BERLIN—Germany’s domestic spy chief has expressed skepticism that migrants had been hounded in Chemnitz after the fatal stabbing of a German man, undermining Chancellor Angela Merkel who has said images from the eastern city “very clearly” showed hate.
Germany has been deeply shaken by the most violent right-wing protests in decades after the Aug. 26 killing of the German man in Chemnitz, in the state of Saxony, for which two immigrants were arrested.
The Sept. 7 comments by Hans-Georg Maassen, head of the BfV domestic intelligence agency, aggravated tensions about whether politicians and the authorities are being too complacent in the face of rising xenophobia in Germany, where many had thought the lessons of Nazi history had long been learned.
Michael Kretschmer, Saxony’s conservative state premier, said on Wednesday, Sept. 5 that migrants had not been hounded but Merkel rebuffed his remark a day later, saying pictures had shown “hate and … the persecution of innocent people.”
Maassen appeared to undermine Merkel by telling Bild newspaper’s Friday edition, “I share the skepticism about media reports on right-wing extremists hunting down people in Chemnitz.”
He added, “The domestic intelligence agency has no reliable information about such hunts taking place.”
Maassen’s comments prompted swift accusations from mainstream politicians that he was sowing confusion about events in Chemnitz, known as Karl-Marx-Stadt when it was part of former Communist East Germany, and demands that he go.
Maassen said there was no evidence that a video circulating on the internet was authentic, adding, “Based on my cautious assessment, there are good reasons to believe that it amounts to intentional misinformation, possibly to divert the public’s attention from the murder in Chemnitz.”
Rolland Woeller, Saxony’s interior minister supported Maassen, telling broadcaster MDR that “the chief public prosecutor in Saxony also has no knowledge of witch hunts.”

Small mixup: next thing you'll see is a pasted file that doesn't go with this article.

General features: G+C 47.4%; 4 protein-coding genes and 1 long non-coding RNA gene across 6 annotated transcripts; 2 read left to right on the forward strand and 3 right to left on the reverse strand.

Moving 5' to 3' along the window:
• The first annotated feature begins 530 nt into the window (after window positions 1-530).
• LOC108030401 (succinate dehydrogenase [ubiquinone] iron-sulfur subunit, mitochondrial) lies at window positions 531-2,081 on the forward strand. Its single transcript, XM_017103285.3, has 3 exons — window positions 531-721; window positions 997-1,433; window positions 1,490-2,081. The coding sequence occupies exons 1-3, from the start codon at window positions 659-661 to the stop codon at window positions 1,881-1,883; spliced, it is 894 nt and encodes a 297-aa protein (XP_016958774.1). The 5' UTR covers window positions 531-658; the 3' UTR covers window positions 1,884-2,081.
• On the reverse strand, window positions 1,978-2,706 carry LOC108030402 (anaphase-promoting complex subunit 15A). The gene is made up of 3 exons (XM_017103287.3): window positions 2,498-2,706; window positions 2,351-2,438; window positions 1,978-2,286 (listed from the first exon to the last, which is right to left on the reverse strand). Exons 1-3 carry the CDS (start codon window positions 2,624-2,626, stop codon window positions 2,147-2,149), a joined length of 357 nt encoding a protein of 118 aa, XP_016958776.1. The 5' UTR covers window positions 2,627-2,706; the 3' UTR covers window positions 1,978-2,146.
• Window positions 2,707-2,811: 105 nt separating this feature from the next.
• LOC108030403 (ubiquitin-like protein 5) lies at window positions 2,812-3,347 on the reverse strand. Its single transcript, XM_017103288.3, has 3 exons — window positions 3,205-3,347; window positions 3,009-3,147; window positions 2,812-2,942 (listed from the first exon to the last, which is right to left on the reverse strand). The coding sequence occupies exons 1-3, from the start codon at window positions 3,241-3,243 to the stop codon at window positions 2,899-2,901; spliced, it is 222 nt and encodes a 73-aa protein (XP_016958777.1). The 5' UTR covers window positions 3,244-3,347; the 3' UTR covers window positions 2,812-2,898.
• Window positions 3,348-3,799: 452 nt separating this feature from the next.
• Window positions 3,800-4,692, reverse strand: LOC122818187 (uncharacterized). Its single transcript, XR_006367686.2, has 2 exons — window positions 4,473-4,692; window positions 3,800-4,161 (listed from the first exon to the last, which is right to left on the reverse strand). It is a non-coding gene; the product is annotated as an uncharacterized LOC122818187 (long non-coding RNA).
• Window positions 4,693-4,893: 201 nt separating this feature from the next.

Katrin Goering-Eckardt, leader of the opposition Greens in parliament, said Maassen’s decision to focus on the video rather than some protesters performing the illegal Hitler salute in Chemnitz showed he was no longer fit for his job.
“Two crucial posts for the security of the free, democratic basis of our country are, with him [Maassen] and his supervisor [Interior Minister] Horst Seehofer, clearly in the wrong hands,” Goering-Eckardt added in a statement.
Katja Kipping of the far-left Linke also said he should go.
On Thursday, Sept. 6 Merkel appeared at odds with Seehofer, who said, “Migration is the mother of all problems.” She later responded, saying, “I say it differently. Migration presents us with challenges and here we have problems but also successes.”
At Friday’s regular government news conference, Merkel’s spokesman was asked about her trust in Maassen and responded, “Mr. Maassen has an important and responsible role.”
An Interior Ministry spokeswoman said Seehofer had confidence in Maassen.
Merkel, who has said images from Chemnitz “very clearly” showed hate, on Thursday accused the far-right Alternative for Germany (AfD) of using violent protests over the stabbing blamed on migrants to stir up ethnic tension.
Thomas Oppermann, a senior member of the Social Democrats—junior partner in Merkel’s ruling coalition—said of Maassen, “The president of the domestic intelligence agency is causing confusion at the moment.”
By Michelle Martin and Paul Carrel